Cooking Instructions

Home/Cooking Instructions

*This information as all the info on The Returning Light website is free, though especially for this type of information, a donation of any amount is requested. (on every page located on the right side is a donation button) Thanks!


The following worksheet is a “jump start” to be used in conjunction with an in-depth personalized nutritional counseling session with Benzion Lehrer. It may be just one small chapter in a bigger book about health, healing and nutrition.

COOKING AND PREPARATION: Please note that “Cooking” means bringing water to a boil, then lowering the flame thus allowing the pot to continue at a small boil. Best to never open pots which are cooking unless the food is done or if you are not sure if it is still boiling.

For BEST results I recommend at least one hands-on cooking lesson (most people need two – three lessons) to see exactly how these recipes are done in real life. All my cooking lessons include sitting together and eating the foods we’ve cooked and HOW to eat the food, proper chewing, etc. – all part of the cooking/eating lessons. – Benzion

Set up for your kitchen
Pots, pans, knifes, cutting board.
Pots and Pans

(No aluminum! Only stainless steel pots and pans)

You need a deep frying pan with a lid which has no holes. (If the only kind of lid is one which is glass and has a small hole, you can buy it though when cooking it will usually be best to close up the hole in order that no steam escapes.) Steam, condensation is needed when cooking with a small amount of water as we do, so that your vegetables remain cooking in water and do not burn.

A pressure cooker and a deflector (a piece of metal which is put between the flame and the pot to prevent burning and facilitate slow cooking)

A small, medium and big pot

A wooden cutting board and sharp non serrated sharp knife

A Strainer

A Grater

Wooden spoons, ladle, mixing bowels, big jars for pickles

A Gas stove and oven is best

A good water filter such as reverse osmosis which can get out the fluoride which is put in water, or bottled water either mineral-spring water or distilled water. Here is a phone number for Chaim in Jerusalem who sells filters and will let you pay in five payments- 052-386-1425 or Eli in Tzfat- 050-246-8050

Basic food items needed in your kitchen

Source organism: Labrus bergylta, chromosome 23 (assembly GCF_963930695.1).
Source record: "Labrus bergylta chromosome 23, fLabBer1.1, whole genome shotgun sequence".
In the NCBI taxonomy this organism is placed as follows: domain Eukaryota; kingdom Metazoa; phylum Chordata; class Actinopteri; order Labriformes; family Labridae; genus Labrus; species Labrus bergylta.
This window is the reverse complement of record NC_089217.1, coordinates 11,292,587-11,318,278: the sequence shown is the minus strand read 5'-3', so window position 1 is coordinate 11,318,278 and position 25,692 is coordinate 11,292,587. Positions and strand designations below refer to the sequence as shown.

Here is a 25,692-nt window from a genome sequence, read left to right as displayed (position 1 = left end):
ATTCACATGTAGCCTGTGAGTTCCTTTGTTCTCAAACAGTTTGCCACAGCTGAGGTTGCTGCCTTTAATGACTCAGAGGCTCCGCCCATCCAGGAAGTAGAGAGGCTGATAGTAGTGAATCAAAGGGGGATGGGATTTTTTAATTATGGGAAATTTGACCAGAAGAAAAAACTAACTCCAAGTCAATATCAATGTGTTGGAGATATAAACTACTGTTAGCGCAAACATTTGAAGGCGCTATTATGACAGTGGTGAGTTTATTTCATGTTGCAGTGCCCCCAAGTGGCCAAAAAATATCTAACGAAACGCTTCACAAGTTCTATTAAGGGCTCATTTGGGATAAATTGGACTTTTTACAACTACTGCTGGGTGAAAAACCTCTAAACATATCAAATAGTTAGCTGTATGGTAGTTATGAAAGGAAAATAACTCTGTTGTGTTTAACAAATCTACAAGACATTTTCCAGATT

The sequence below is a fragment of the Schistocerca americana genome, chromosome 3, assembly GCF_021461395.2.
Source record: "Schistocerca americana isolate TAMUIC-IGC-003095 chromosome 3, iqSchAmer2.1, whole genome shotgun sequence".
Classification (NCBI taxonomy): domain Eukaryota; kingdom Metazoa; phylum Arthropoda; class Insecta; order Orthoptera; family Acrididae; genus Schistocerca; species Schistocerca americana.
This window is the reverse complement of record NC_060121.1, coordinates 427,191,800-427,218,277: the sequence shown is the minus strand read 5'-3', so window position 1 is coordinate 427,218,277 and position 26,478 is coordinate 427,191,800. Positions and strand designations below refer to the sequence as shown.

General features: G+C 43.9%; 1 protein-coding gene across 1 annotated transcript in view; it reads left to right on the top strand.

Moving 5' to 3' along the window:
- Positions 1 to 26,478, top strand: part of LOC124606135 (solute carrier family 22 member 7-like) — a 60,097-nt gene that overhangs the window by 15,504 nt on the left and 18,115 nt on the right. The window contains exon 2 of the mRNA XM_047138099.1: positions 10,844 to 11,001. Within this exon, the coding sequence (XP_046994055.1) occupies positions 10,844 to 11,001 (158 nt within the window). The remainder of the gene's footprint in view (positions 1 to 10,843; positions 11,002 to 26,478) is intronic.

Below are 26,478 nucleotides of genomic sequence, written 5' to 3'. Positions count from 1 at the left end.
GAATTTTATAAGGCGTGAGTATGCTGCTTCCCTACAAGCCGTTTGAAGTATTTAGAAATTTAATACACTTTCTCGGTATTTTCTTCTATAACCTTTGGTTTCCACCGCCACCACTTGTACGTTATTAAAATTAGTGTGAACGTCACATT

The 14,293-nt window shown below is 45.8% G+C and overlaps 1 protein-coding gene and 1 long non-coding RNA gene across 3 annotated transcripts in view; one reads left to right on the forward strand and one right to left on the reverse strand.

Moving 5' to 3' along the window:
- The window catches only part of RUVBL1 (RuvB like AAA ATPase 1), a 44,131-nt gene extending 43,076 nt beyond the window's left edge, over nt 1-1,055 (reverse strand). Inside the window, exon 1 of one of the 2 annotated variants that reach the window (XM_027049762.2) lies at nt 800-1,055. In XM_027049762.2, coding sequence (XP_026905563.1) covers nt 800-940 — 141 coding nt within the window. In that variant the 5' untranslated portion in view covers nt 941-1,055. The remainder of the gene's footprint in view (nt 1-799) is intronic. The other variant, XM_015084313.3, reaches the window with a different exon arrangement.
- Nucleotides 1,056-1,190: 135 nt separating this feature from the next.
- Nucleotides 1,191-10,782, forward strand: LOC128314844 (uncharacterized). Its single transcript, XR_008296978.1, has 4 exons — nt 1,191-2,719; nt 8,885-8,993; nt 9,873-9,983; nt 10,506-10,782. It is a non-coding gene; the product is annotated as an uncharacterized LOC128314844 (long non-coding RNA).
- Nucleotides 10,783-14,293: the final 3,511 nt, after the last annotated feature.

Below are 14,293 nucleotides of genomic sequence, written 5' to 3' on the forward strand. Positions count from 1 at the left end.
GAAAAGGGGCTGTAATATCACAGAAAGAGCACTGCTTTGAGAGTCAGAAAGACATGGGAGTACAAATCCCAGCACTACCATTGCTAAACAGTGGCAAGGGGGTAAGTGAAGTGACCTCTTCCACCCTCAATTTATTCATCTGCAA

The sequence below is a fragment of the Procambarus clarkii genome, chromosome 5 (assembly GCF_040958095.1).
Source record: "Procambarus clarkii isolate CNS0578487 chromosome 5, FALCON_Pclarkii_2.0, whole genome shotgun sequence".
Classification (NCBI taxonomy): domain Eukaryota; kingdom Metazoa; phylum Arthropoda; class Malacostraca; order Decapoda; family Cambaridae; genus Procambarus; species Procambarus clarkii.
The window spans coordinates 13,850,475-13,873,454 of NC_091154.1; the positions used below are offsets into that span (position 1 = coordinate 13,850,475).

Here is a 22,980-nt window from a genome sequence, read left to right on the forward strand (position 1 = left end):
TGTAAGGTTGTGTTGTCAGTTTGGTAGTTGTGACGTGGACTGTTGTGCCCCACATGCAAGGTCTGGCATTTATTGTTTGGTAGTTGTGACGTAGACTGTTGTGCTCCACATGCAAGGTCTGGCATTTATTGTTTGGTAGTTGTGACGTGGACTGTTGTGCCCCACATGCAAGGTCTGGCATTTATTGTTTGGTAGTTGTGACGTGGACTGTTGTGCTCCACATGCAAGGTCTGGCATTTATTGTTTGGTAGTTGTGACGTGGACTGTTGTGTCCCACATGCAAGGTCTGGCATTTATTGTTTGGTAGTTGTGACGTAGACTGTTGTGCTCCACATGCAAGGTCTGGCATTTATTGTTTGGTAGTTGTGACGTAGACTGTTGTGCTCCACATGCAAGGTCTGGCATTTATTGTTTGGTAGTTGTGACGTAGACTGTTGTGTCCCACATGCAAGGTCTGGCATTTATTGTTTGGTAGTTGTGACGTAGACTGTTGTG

Good quality olive oil, sesame oil-plus toasted sesame oil,
Tamari Sauce-sometimes called “shoyu,” Sea salt or Himalaya
salt, Miso-best barley miso sometimes called “mugi miso,”
other miso’s like “rice miso” or “hatcho miso” or also good.
Umiboshi plum-paste and whole Plums, umiboshi plum
vinegar, brown rice vinegar, rice malt.

Whole grains: Organic brown rice-short grain and long grain/basmati
Barley, oats-whole, steel cut and rolled
Cracked wheat, burgle, millet, noodles, corn and
Beans: Best to limit to mainly these three: Lentils, Adzuki,
Chickpeas, occasional tofu and tempee.
Vegetables: Round-Root-Leafy
Round-onions, pumpkins, (there are many types) butternut
squash, cabbage, cauliflower.
Root-carrots, radish, burdock, turnip
Leafy-Leeks, Kale, Broccoli, Collard greens, Mustard Greens
Parsley, The leaves from Kohlrabi.
Sea weeds- Wakamee for soups, (soak and check it well) Kombu
For cooking beans, Arami and Hijiki as a side dish.
beans also soak and check.
Nuts and Seeds-Almonds, walnuts, pecans, sesame seeds, techina
(ground sesame seeds) sunflower seeds, pumpkin seeds
Dried and Fresh Fruits – in season (more on this below)

Healing drinks-Kuzu drinks, lotus root, bancha tea, bancha tea and
tamari, ranshino, umeshou drink, rejuvilac
Pickles and other fermented foods such as pickled radishes, sauerkraut, etc.
Condiments – Gomasio – sesame seeds roasted and ground into sea salt in a vessel called a suribachi, Tehina,


On Agrippas Street – Teva Net 02-624-8540 or 02-623-4859 and Olam haTeva 02-623-2191(they both deliver)
On Beit Yaakov Street (1 block south of Machane Yehuda Shuk off of Yaffo St.) – Hadassa’s 02-624-5655 (not sure if they deliver but they might)
In Givat Shaul on Nijara St. 02-652-0107 and Emek Refiam 02-566-6660– Zimera (they deliver)
They all also have organic fruits and vegetables except for Olam haTeva.
Ben’s Farms delivers Organic vegetables. Order online at Must check for bugs!!! Most of Ben’s produce has some level of infestation, it’s crucial to be checked and cleaned. Ben’s is one of the only sources for kale and collard greens which are needed for the diet.